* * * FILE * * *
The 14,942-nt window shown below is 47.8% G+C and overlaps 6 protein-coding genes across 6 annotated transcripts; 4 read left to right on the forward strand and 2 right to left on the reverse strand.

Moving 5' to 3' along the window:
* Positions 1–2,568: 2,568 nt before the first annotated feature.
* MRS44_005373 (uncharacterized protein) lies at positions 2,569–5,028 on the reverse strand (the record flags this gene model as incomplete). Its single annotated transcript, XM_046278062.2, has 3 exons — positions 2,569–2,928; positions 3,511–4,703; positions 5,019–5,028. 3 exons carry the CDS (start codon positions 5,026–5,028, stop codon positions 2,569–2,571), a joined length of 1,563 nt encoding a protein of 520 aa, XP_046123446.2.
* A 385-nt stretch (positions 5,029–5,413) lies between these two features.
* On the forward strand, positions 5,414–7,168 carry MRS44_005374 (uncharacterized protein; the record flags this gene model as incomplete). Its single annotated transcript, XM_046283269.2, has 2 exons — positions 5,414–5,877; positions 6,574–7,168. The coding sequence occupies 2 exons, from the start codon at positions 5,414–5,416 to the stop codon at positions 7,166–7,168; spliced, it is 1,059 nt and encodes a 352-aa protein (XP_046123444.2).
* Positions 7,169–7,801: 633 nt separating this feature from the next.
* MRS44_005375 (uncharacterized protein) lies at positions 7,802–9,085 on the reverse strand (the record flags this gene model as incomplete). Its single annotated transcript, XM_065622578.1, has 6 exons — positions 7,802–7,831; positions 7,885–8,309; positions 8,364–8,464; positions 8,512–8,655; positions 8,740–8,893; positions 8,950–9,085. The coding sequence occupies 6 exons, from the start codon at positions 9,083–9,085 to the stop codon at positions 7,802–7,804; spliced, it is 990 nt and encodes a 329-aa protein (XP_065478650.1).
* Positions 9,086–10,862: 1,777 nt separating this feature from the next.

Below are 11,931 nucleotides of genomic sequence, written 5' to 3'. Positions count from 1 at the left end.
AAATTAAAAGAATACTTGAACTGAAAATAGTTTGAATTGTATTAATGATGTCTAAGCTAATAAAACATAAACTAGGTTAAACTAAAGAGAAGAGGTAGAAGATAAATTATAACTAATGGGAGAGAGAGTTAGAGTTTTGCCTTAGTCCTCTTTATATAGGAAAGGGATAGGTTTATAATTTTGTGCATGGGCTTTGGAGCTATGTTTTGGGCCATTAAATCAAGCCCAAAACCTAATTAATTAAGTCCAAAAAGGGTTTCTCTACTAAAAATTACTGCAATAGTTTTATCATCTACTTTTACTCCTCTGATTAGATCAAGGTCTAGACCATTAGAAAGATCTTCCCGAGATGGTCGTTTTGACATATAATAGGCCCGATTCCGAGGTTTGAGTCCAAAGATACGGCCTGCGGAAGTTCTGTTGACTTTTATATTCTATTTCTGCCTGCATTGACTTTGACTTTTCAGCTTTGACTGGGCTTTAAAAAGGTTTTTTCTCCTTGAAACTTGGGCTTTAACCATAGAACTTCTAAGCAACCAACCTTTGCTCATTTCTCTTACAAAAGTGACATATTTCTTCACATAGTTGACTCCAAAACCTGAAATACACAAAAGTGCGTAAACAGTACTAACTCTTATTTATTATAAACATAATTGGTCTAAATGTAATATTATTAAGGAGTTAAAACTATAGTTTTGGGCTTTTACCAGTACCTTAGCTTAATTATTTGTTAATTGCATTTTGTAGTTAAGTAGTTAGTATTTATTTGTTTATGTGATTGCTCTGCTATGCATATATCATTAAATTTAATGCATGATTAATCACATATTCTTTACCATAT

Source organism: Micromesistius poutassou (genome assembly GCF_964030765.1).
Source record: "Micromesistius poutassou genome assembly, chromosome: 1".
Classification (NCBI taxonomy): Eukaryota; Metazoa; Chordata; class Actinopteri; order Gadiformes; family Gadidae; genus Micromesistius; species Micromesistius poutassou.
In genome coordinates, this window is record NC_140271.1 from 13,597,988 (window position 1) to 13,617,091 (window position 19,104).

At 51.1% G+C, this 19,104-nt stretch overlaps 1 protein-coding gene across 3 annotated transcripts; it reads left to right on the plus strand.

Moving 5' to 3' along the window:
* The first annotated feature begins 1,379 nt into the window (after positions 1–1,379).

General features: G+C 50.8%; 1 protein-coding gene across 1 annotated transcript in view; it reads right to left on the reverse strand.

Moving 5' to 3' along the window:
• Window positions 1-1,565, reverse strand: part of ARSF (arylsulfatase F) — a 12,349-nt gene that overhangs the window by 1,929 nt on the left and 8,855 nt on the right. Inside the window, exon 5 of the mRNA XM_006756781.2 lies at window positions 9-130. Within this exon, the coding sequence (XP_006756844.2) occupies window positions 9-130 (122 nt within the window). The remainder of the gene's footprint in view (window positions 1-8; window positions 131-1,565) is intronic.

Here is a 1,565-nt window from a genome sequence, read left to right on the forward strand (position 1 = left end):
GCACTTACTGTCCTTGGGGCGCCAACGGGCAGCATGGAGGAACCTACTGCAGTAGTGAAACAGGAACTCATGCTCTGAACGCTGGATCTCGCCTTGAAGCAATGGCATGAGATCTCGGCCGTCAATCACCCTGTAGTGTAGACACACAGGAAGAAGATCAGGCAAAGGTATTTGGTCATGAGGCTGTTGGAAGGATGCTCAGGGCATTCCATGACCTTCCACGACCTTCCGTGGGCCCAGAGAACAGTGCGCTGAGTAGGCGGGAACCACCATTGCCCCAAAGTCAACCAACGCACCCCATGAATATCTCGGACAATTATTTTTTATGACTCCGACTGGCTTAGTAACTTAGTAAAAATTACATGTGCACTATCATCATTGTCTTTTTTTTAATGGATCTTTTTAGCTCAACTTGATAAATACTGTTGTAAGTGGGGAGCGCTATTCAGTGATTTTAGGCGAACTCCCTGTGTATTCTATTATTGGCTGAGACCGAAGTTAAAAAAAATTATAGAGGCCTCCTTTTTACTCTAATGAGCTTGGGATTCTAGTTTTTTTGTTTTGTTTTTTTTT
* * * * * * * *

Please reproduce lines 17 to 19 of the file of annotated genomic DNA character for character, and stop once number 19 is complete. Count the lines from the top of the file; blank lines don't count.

Moving 5' to 3' along the window:
* The first annotated feature begins 1,379 nt into the window (after positions 1–1,379).

General features: G+C 50.8%; 1 protein-coding gene across 1 annotated transcript in view; it reads right to left on the reverse strand.